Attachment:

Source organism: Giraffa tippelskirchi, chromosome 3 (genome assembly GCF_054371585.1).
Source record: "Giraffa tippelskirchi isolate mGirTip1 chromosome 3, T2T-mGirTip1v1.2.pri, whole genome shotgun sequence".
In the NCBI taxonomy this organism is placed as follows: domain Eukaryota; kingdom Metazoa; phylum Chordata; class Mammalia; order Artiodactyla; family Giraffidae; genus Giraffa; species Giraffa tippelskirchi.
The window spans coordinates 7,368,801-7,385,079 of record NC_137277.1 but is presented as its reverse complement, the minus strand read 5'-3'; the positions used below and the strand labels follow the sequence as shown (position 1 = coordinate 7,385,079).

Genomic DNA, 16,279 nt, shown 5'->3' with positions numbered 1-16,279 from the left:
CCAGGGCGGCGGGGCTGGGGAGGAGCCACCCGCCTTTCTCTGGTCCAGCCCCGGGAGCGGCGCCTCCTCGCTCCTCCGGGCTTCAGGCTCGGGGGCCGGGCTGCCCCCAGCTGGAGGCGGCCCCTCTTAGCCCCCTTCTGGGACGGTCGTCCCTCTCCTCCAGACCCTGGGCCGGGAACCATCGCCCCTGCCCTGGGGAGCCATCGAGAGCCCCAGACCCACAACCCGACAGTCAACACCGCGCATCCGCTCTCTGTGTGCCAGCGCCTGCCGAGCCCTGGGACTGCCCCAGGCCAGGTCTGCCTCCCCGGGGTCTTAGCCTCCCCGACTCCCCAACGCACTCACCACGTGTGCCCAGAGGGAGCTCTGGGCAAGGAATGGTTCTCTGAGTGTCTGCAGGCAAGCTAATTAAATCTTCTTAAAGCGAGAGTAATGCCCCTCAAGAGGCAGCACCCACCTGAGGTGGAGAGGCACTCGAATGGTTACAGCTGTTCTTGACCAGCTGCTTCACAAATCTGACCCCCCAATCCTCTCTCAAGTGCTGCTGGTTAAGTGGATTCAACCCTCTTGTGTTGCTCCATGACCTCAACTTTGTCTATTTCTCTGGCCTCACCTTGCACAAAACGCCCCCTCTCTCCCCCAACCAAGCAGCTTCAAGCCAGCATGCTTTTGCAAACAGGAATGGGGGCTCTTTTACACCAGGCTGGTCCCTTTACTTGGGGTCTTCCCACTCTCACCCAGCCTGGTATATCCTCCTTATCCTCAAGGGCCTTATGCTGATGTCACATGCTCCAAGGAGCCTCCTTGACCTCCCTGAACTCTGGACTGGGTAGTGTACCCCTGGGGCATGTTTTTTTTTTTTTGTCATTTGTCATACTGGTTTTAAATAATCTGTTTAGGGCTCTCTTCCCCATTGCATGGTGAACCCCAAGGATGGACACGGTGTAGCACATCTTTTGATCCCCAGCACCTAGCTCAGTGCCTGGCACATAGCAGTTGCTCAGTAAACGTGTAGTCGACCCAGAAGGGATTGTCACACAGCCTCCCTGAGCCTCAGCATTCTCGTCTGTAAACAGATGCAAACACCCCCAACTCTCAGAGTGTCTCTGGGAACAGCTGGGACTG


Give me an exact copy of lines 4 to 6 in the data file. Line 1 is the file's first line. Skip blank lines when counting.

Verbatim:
The window spans coordinates 7,368,801-7,385,079 of record NC_137277.1 but is presented as its reverse complement, the minus strand read 5'-3'; the positions used below and the strand labels follow the sequence as shown (position 1 = coordinate 7,385,079).

Genomic DNA, 16,279 nt, shown 5'->3' with positions numbered 1-16,279 from the left:
CCAGGGCGGCGGGGCTGGGGAGGAGCCACCCGCCTTTCTCTGGTCCAGCCCCGGGAGCGGCGCCTCCTCGCTCCTCCGGGCTTCAGGCTCGGGGGCCGGGCTGCCCCCAGCTGGAGGCGGCCCCTCTTAGCCCCCTTCTGGGACGGTCGTCCCTCTCCTCCAGACCCTGGGCCGGGAACCATCGCCCCTGCCCTGGGGAGCCATCGAGAGCCCCAGACCCACAACCCGACAGTCAACACCGCGCATCCGCTCTCTGTGTGCCAGCGCCTGCCGAGCCCTGGGACTGCCCCAGGCCAGGTCTGCCTCCCCGGGGTCTTAGCCTCCCCGACTCCCCAACGCACTCACCACGTGTGCCCAGAGGGAGCTCTGGGCAAGGAATGGTTCTCTGAGTGTCTGCAGGCAAGCTAATTAAATCTTCTTAAAGCGAGAGTAATGCCCCTCAAGAGGCAGCACCCACCTGAGGTGGAGAGGCACTCGAATGGTTACAGCTGTTCTTGACCAGCTGCTTCACAAATCTGACCCCCCAATCCTCTCTCAAGTGCTGCTGGTTAAGTGGATTCAACCCTCTTGTGTTGCTCCATGACCTCAACTTTGTCTATTTCTCTGGCCTCACCTTGCACAAAACGCCCCCTCTCTCCCCCAACCAAGCAGCTTCAAGCCAGCATGCTTTTGCAAACAGGAATGGGGGCTCTTTTACACCAGGCTGGTCCCTTTACTTGGGGTCTTCCCACTCTCACCCAGCCTGGTATATCCTCCTTATCCTCAAGGGCCTTATGCTGATGTCACATGCTCCAAGGAGCCTCCTTGACCTCCCTGAACTCTGGACTGGGTAGTGTACCCCTGGGGCATGTTTTTTTTTTTTTGTCATTTGTCATACTGGTTTTAAATAATCTGTTTAGGGCTCTCTTCCCCATTGCATGGTGAACCCCAAGGATGGACACGGTGTAGCACATCTTTTGATCCCCAGCACCTAGCTCAGTGCCTGGCACATAGCAGTTGCTCAGTAAACGTGTAGTCGACCCAGAAGGGATTGTCACACAGCCTCCCTGAGCCTCAGCATTCTCGTCTGTAAACAGATGCAAACACCCCCAACTCTCAGAGTGTCTCTGGGAACAGCTGGGACTG